1. Timing, Tone & Intention are everything:
- Find a time when emotions are not running high, and neither of you is stressed out.
- Use the tone you would be most open to when receiving this type of information. Your tone will significantly affect how well your message is received.
- Check your intentions. If your desire is to find ways for you both to improve your relationship, then you are off to a great start.
2. Work together with a licensed marriage/relationship counselor.
- If your partner doesn’t want to go, you go first. The therapist should be able to help you understand why you each react the way you do and help resolve conflicts.
- I realize it is hard to find one; keep trying. I know it’s expensive, but getting divorced is a lot more. Idea: If you are buying a gourmet coffee drink a day—STOP—and most likely, you can divert that expense toward counseling.
- Ideally, you would each have an individual counselor to work with as well.
- If the first counselor isn’t a good fit, try another. It can take a while to find a good match—we’ve had at least five over the years. *Remember, we are all individuals, and none of us absorb information or grow at the same rate—have lots of patience.
3. Three books to consider:
- How We Love—Book & Workbook— by Milan & Kay Yerkovich. If you are tired of arguing with your spouse over the same old issues, this one is for you. https://howwelove.com/
- The Seven Principles of Making a Marriage Work by John Gottman, Ph.D., is very comprehensive. I highly recommend going through this as a couple or with a group. https://www.gottman.com/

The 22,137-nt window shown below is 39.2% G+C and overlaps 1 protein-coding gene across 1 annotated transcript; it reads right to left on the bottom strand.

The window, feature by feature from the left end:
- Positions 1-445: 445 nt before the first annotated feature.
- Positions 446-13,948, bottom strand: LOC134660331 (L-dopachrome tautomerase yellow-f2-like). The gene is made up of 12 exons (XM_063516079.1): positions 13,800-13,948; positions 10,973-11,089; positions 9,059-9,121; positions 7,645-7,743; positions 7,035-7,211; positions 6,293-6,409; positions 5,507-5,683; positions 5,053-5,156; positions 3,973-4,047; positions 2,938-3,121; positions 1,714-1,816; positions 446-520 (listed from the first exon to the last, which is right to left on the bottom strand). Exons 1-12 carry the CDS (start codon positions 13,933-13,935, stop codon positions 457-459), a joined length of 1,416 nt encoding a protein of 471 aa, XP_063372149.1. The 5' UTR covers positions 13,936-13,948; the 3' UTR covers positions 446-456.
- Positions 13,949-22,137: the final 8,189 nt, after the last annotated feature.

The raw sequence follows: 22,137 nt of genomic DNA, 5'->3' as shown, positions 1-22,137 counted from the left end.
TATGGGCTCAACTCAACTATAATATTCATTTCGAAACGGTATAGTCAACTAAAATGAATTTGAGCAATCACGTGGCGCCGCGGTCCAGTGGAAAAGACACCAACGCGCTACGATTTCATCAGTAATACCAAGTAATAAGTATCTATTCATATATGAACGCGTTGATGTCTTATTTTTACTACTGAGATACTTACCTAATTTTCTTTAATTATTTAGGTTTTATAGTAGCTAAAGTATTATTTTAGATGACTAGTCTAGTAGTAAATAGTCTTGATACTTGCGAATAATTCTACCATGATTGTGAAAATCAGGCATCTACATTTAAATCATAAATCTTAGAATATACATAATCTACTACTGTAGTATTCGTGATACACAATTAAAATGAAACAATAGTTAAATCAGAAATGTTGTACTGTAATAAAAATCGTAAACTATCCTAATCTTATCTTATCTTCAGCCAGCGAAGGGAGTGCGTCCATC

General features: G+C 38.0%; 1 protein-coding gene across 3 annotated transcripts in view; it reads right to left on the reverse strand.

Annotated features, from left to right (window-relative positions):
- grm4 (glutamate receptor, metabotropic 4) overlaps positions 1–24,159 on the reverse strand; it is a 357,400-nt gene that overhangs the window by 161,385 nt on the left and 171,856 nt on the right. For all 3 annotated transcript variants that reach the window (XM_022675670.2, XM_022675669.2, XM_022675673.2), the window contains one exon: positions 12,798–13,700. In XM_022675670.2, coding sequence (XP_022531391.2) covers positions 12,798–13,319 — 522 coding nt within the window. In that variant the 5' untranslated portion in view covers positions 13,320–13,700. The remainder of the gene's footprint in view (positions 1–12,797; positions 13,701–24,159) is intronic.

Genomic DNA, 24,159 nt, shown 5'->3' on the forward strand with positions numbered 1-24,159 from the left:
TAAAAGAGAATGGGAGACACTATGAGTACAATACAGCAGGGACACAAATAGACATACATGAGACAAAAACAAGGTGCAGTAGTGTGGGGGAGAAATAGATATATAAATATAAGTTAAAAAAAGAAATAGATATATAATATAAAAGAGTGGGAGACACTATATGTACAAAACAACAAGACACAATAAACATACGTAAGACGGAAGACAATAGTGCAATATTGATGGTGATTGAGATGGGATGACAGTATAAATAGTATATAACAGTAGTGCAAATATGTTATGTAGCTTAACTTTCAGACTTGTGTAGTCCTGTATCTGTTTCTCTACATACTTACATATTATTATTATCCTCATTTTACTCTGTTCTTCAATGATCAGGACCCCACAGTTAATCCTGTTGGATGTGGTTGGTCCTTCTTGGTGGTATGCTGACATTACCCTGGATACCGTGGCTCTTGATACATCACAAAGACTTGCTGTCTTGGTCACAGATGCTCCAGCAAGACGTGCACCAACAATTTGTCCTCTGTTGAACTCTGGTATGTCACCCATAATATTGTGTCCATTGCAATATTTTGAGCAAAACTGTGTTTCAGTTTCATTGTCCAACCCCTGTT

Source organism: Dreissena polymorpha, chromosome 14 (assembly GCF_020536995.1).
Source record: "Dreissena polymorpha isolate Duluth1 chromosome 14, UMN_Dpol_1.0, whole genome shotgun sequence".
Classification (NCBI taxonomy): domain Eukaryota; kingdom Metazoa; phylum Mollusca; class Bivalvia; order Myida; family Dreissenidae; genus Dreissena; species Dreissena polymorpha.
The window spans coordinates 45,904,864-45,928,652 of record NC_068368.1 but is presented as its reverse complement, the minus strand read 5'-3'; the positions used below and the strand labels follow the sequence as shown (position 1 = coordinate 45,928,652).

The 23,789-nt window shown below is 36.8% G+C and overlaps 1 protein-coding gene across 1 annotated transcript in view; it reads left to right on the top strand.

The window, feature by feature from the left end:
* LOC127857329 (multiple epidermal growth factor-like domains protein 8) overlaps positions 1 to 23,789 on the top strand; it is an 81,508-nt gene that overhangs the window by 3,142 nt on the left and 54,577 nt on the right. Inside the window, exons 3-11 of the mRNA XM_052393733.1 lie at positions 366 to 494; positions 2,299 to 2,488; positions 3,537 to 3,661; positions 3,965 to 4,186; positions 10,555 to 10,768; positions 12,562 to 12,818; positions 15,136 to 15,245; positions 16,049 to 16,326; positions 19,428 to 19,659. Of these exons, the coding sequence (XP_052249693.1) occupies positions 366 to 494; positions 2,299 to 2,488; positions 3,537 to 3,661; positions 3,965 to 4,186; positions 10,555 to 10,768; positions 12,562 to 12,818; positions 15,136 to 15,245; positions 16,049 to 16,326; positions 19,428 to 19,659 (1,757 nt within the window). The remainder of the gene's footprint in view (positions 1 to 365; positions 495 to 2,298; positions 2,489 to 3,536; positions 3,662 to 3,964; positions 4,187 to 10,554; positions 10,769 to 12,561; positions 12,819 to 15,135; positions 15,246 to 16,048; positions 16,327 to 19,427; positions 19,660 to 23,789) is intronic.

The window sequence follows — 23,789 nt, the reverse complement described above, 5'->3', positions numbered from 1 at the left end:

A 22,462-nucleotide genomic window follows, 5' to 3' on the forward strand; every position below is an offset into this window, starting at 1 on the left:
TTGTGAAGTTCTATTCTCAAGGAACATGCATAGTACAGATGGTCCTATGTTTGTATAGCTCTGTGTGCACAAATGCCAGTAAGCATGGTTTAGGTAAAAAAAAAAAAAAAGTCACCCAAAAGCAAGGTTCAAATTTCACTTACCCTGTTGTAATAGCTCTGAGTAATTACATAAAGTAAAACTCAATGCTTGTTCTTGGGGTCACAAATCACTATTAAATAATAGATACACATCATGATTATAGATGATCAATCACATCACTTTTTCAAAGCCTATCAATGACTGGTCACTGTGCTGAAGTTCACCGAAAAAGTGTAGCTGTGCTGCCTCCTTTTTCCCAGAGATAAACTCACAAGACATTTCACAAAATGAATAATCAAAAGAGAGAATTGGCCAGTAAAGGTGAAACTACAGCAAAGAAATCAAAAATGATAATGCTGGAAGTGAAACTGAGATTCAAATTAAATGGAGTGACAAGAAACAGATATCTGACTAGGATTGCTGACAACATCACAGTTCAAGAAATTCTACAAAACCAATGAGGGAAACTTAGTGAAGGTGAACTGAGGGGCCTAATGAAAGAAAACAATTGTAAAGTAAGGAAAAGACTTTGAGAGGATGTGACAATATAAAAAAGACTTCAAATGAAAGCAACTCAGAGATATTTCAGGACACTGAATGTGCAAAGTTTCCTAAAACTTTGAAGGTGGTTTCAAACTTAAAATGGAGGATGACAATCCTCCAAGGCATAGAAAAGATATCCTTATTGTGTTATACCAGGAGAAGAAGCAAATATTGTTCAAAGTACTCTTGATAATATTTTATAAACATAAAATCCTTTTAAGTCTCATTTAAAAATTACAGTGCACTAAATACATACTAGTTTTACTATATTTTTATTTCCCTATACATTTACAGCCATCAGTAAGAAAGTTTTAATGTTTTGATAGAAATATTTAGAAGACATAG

- The 80/80 Marriage by Nate and Kaley Klemp—This book offers a new, refreshing way to embrace your relationship. It is the “lightest” read of the three. https://www.8080marriage.com/
4. Three Podcasts to consider:
- The Save the Marriage Podcast with Dr. Lee Baucom
- Small Things Often: The Gottman Institute offers relationship tips in 5-minutes or less. Also, search podcasts and Youtube videos with “John Gottman.”
- Tied for 3rd Place: One Extraordinary Marriage and The Stronger Marriage Podcast and search podcasts with “Esther Perel”: She is a Belgian-born licensed therapist with a wealth of knowledge on preserving relationships.
These recommendations come from my personal experience from my 30-year marriage to my best friend and are intended for educational purposes only. Please do not hesitate to reach out at email@example.com if you have any questions about how my husband and I approached a particular challenge.
Lisa hopes to share life’s stories through the ever-changing platform she founded, called The Evolving Nest. She writes and shares insights about her own triumphs and struggles during her 30-year marriage to her husband and best friend. Together they have 3 growing children, two of which live 1,500 miles away most of the year, and an adult son with autism who has the run of the upstairs to himself. Lisa also contributes to Her View From Home, various podcasts, and of course, her own website, The Evolving Nest.
Please consider following The Evolving Nest on Facebook, Instagram, Linkedin or receive the latest post via email, or writing for The Evolving Nest. Lisa is motivated by the quote, “What will the world miss if you don’t tell your story?”-Donald Miller